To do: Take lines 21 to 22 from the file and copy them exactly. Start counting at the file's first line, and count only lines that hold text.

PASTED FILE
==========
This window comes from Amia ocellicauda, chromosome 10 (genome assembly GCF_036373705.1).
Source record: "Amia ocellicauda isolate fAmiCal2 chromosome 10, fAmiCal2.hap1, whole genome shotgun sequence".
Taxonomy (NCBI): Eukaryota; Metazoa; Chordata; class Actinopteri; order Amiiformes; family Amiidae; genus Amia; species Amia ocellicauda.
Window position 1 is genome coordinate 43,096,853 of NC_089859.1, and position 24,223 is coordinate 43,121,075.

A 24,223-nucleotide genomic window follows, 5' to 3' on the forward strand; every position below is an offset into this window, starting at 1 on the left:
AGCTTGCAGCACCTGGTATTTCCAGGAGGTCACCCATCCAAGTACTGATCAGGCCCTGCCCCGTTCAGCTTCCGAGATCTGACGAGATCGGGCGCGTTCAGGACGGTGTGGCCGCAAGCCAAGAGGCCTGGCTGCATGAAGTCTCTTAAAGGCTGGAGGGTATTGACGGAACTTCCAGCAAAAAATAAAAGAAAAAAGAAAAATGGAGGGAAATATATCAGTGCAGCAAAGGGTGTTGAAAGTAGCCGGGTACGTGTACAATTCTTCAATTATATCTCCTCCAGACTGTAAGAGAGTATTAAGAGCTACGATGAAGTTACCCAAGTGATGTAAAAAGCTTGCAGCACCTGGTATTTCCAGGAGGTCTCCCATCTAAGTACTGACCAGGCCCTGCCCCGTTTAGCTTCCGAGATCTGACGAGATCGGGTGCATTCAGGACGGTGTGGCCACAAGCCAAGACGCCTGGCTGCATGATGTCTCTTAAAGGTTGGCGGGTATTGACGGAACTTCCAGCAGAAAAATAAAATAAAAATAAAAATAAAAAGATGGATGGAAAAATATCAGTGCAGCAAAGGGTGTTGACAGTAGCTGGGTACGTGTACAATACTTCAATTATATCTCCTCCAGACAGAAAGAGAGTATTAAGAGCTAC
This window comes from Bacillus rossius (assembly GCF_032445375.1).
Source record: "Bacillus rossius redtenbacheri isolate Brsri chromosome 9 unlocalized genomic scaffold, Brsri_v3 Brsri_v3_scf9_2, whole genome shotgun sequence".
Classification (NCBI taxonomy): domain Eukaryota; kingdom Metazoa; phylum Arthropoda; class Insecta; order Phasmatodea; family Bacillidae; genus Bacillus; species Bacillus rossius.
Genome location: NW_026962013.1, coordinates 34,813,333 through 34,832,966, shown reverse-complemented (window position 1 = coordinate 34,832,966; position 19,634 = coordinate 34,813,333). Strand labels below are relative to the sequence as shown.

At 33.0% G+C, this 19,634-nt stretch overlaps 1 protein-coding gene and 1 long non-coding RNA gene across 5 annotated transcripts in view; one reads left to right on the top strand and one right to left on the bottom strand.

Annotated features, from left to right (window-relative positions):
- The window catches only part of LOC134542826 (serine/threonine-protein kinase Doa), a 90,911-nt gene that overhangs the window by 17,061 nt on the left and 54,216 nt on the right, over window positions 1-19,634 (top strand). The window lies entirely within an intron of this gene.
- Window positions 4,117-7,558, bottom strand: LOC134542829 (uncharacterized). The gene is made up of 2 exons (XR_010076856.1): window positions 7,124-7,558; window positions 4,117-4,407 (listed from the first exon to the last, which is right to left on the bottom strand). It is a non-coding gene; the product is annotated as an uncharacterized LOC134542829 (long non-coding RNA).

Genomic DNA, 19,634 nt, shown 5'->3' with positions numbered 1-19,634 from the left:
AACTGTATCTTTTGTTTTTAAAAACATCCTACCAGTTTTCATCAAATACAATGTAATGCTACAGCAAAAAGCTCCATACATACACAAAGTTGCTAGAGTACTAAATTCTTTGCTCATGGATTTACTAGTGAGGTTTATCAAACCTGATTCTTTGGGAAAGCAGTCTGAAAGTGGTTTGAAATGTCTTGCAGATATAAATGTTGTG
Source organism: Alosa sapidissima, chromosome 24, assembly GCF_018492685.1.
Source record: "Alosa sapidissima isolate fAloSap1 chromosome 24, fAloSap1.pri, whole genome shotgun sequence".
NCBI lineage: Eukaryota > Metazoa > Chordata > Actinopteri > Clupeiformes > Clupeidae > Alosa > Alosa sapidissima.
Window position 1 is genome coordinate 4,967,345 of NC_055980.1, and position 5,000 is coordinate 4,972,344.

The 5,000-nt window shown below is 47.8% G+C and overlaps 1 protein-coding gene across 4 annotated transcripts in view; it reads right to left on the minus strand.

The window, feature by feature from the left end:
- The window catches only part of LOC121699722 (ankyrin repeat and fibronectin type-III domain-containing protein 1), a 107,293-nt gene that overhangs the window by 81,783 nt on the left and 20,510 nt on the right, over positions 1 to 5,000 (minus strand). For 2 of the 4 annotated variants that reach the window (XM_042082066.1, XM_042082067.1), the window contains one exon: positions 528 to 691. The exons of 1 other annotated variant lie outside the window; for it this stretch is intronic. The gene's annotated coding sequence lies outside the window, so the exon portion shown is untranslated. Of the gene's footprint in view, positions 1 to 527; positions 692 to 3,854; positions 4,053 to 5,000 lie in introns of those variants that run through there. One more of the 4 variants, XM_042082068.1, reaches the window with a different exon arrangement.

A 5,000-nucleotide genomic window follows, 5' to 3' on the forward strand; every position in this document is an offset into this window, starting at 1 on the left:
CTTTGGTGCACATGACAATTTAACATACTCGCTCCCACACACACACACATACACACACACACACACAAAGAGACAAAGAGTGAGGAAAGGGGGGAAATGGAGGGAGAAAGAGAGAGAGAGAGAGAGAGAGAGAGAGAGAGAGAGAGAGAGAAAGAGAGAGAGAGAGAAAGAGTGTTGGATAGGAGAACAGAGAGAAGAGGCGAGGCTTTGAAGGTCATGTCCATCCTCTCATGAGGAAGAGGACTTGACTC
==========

The 5,000-nt window shown below is 47.8% G+C and overlaps 1 protein-coding gene across 4 annotated transcripts in view; it reads right to left on the minus strand.

The window, feature by feature from the left end: